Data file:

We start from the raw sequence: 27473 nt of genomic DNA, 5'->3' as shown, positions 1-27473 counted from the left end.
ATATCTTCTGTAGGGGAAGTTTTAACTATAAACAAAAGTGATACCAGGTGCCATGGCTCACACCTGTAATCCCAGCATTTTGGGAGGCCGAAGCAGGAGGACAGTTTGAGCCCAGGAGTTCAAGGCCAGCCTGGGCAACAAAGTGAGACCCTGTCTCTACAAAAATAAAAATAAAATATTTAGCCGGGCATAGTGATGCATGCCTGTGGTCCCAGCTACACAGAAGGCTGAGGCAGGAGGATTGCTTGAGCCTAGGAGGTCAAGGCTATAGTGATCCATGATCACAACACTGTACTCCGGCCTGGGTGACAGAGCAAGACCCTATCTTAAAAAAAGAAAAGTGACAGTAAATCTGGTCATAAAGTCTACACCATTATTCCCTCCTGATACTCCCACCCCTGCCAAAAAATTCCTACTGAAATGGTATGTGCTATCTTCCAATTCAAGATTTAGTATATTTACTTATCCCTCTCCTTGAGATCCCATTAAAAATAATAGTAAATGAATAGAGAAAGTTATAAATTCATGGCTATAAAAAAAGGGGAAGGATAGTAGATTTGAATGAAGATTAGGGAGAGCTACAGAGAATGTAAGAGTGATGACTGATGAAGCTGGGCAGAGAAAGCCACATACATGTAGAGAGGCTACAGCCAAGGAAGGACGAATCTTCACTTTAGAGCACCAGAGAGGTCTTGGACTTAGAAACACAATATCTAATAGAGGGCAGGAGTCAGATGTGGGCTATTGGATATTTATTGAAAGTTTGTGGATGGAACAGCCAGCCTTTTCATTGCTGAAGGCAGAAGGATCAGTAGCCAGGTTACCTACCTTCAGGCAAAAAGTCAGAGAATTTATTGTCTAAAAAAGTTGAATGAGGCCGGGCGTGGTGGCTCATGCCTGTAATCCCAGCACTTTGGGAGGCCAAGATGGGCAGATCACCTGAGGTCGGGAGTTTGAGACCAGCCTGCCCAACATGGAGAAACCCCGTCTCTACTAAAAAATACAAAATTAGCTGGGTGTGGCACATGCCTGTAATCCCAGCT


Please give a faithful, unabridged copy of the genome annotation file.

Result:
We start from the raw sequence: 27473 nt of genomic DNA, 5'->3' as shown, positions 1-27473 counted from the left end.
ATATCTTCTGTAGGGGAAGTTTTAACTATAAACAAAAGTGATACCAGGTGCCATGGCTCACACCTGTAATCCCAGCATTTTGGGAGGCCGAAGCAGGAGGACAGTTTGAGCCCAGGAGTTCAAGGCCAGCCTGGGCAACAAAGTGAGACCCTGTCTCTACAAAAATAAAAATAAAATATTTAGCCGGGCATAGTGATGCATGCCTGTGGTCCCAGCTACACAGAAGGCTGAGGCAGGAGGATTGCTTGAGCCTAGGAGGTCAAGGCTATAGTGATCCATGATCACAACACTGTACTCCGGCCTGGGTGACAGAGCAAGACCCTATCTTAAAAAAAGAAAAGTGACAGTAAATCTGGTCATAAAGTCTACACCATTATTCCCTCCTGATACTCCCACCCCTGCCAAAAAATTCCTACTGAAATGGTATGTGCTATCTTCCAATTCAAGATTTAGTATATTTACTTATCCCTCTCCTTGAGATCCCATTAAAAATAATAGTAAATGAATAGAGAAAGTTATAAATTCATGGCTATAAAAAAAGGGGAAGGATAGTAGATTTGAATGAAGATTAGGGAGAGCTACAGAGAATGTAAGAGTGATGACTGATGAAGCTGGGCAGAGAAAGCCACATACATGTAGAGAGGCTACAGCCAAGGAAGGACGAATCTTCACTTTAGAGCACCAGAGAGGTCTTGGACTTAGAAACACAATATCTAATAGAGGGCAGGAGTCAGATGTGGGCTATTGGATATTTATTGAAAGTTTGTGGATGGAACAGCCAGCCTTTTCATTGCTGAAGGCAGAAGGATCAGTAGCCAGGTTACCTACCTTCAGGCAAAAAGTCAGAGAATTTATTGTCTAAAAAAGTTGAATGAGGCCGGGCGTGGTGGCTCATGCCTGTAATCCCAGCACTTTGGGAGGCCAAGATGGGCAGATCACCTGAGGTCGGGAGTTTGAGACCAGCCTGCCCAACATGGAGAAACCCCGTCTCTACTAAAAAATACAAAATTAGCTGGGTGTGGCACATGCCTGTAATCCCAGCT